Stimulus dollars will be very important to consumers’ ability to make ends meet in the coming weeks. While many are getting their funds this week, others who do not have updated checking account information on file with the IRS will receive a check. I have written previously that I thought that checks were the likely payment type for all non-direct deposit payments as it was unlikely that a new payment type would be introduced. A new process could bring on new operational risks, even though alternative payment solutions like P2P or prepaid cards could be faster and more secure and definitely less expensive
But then the CFPB made an interesting announcement. In a press release, they announced that they are making a change to the prepaid rules which would stipulate that these economic impact payments are not subject to the compulsory use prohibition that prevents government entities from requiring an individual to have an account with a specific financial institution in order to receive a government benefit payment.
This makes it possible from a regulatory perspective for a new payment type to be used. We still don’t know if it will happen in practicality.
More background from the CFPB:
Today (April 13th) the Consumer Financial Protection Bureau (Bureau) took steps to make it easier for consumers to receive pandemic-relief payments, including the economic impact payments authorized in the CARES Act, through prepaid accounts. Federal, State, and local governments are considering a variety of approaches to providing consumers relief from the economic impacts of the COVID-19 pandemic.
Government agencies are prohibited by the Electronic Fund Transfer Act (EFTA) and its implementing regulation, Regulation E, from requiring consumers to establish accounts for receipt of electronic fund transfers with a particular financial institution as a condition of receipt of a government benefit (known as the compulsory use prohibition).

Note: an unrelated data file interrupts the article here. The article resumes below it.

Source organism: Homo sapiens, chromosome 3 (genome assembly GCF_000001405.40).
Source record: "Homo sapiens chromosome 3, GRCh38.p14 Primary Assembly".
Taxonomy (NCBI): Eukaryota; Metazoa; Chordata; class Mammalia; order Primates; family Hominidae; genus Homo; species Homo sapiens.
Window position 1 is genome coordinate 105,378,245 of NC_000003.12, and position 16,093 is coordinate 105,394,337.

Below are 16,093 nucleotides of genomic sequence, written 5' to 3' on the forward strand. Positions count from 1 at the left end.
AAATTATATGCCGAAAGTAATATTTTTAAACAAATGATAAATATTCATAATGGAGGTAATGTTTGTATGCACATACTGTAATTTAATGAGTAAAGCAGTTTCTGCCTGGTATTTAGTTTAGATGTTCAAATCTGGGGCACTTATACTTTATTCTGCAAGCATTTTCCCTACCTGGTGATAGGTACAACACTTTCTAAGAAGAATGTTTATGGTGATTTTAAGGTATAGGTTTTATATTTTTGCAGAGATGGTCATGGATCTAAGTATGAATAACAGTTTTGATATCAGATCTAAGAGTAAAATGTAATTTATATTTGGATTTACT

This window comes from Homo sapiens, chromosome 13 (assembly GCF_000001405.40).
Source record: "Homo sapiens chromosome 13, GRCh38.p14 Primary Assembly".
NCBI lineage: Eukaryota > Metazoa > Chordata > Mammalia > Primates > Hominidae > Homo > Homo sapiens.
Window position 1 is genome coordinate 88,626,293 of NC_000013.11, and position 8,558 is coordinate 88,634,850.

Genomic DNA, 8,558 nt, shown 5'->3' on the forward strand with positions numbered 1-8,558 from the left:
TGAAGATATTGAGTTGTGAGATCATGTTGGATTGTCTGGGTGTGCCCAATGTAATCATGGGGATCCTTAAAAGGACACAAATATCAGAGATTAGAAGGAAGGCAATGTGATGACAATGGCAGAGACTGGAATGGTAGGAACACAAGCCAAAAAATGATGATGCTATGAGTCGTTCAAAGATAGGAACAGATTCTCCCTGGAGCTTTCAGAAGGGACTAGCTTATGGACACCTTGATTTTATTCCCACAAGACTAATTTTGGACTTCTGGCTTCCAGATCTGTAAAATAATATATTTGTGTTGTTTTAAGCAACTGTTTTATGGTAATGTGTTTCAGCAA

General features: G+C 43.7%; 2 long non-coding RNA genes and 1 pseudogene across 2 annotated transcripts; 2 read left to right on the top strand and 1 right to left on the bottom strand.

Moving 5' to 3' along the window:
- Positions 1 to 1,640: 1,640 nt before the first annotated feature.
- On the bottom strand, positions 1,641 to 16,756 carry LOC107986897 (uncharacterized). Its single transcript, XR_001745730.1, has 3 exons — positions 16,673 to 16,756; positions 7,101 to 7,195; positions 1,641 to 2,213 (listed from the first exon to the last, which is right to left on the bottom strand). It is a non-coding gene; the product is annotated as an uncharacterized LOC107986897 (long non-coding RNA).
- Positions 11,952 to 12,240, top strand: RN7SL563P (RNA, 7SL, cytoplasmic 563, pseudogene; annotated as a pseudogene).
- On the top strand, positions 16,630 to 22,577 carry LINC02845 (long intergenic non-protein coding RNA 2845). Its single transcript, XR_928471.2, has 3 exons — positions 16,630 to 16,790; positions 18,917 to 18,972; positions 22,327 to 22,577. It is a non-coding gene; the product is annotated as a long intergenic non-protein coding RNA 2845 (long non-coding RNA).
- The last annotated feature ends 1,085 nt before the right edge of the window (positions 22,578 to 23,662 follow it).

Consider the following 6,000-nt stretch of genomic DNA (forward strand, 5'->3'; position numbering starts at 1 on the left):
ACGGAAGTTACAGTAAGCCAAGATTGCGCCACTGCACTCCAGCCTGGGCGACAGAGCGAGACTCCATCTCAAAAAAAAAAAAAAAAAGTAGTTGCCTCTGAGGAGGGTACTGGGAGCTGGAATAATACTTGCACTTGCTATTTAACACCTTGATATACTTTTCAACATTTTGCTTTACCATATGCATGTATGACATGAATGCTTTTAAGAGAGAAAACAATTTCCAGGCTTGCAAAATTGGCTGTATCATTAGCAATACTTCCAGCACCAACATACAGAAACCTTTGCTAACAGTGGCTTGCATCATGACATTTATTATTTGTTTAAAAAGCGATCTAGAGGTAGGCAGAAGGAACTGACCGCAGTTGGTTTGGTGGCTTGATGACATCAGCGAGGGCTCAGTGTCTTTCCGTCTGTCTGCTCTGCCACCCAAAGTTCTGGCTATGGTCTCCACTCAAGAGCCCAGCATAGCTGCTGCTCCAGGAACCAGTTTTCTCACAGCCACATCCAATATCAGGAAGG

To get pandemic relief payments to consumers in a fast, secure, and efficient manner if direct deposit is unavailable, the interpretive rule the Bureau is issuing today concludes that, if certain conditions are met, certain pandemic-relief payments are not “government benefits” for purposes of Regulation E and thus these payments are not subject to the compulsory use prohibition in EFTA and Regulation E.
Specifically, government benefits do not include payments from federal, state, or local governments if those payments: (1) are made to provide assistance to consumers in response to the COVID-19 pandemic or its economic impacts; (2) are not part of an already-established government benefit program; (3) are made on a one-time or otherwise limited basis; and (4) are distributed without a general requirement that consumers apply to the agency to receive funds.
The Interpretive Rule on Treatment of Pandemic Relief Payments under Regulation E and Application of the Compulsory Use Prohibition is available at: https://files.consumerfinance.gov/f/documents/cfpb_interpretive-rule_pandemic-relief-payments-reg-e.pdf
Overview provided by Sarah Grotta, Director, Debit and Alternative Products Advisory Service at Mercator Advisory Group.